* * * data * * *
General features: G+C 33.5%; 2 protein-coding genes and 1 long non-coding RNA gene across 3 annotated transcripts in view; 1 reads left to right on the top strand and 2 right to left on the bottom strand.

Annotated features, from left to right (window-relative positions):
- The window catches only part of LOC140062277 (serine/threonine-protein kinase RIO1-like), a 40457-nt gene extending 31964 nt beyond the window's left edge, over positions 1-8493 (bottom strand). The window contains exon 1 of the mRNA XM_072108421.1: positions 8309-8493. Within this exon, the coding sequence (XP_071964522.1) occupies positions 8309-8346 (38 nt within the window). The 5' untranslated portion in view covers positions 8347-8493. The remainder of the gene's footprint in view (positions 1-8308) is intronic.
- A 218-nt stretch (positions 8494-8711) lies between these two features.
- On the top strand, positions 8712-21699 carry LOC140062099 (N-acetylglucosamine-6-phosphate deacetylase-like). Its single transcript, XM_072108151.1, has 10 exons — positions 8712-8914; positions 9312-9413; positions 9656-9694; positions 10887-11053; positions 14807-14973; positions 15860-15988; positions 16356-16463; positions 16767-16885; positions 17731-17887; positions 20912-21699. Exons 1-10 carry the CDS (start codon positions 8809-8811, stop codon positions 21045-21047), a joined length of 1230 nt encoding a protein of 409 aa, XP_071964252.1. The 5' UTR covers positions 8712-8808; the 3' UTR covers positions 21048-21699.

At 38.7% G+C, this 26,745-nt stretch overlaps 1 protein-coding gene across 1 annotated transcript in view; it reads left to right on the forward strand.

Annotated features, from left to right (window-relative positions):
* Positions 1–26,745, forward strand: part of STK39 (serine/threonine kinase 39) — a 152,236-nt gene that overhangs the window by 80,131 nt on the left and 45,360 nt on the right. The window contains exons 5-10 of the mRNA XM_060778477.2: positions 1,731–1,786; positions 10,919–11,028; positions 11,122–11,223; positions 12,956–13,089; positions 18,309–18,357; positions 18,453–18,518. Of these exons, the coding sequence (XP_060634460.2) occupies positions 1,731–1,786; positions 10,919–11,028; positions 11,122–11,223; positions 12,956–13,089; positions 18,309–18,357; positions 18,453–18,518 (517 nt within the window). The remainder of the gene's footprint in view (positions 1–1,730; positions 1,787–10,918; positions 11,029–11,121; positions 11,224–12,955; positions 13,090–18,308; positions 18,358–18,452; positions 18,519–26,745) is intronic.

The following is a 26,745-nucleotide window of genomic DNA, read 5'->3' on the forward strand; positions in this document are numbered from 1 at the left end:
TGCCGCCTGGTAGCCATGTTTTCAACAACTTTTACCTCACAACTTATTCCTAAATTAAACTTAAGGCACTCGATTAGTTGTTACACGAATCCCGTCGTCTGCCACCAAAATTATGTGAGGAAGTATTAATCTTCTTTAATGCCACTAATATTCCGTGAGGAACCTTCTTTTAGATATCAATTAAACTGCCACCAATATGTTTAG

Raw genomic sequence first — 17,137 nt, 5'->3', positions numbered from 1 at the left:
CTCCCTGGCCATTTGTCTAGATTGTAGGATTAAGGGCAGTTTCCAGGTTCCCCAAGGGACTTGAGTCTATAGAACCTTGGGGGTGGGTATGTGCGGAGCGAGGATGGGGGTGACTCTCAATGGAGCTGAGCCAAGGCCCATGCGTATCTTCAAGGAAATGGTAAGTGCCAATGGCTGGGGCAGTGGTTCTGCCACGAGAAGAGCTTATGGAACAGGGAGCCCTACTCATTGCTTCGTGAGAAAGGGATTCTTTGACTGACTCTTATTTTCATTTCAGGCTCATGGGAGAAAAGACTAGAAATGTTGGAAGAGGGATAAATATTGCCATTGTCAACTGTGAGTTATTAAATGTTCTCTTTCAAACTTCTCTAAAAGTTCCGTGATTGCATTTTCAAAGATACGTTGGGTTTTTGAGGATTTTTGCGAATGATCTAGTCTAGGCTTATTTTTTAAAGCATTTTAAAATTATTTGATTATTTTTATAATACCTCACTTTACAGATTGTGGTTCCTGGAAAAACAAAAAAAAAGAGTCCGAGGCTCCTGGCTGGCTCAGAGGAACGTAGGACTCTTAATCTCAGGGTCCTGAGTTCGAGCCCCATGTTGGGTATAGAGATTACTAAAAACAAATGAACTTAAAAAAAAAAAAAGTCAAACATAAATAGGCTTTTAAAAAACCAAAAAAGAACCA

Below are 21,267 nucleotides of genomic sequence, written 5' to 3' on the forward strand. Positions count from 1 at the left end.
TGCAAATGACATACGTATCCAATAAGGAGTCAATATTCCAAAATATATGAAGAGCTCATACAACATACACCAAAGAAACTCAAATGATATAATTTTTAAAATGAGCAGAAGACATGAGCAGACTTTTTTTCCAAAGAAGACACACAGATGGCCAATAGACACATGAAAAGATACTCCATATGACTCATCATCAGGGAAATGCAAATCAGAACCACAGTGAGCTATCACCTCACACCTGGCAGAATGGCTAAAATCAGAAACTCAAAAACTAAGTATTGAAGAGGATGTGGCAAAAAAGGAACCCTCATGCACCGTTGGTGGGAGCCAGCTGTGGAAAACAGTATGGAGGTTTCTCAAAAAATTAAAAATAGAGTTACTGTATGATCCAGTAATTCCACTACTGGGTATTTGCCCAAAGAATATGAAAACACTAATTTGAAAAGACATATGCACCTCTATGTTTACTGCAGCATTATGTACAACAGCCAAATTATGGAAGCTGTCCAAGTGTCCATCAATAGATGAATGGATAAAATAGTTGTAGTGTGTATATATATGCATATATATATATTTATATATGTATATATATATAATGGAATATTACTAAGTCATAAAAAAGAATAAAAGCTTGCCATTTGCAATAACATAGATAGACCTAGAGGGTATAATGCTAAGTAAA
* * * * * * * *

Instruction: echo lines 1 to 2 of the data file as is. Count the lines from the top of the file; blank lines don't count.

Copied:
General features: G+C 33.5%; 2 protein-coding genes and 1 long non-coding RNA gene across 3 annotated transcripts in view; 1 reads left to right on the top strand and 2 right to left on the bottom strand.

Annotated features, from left to right (window-relative positions):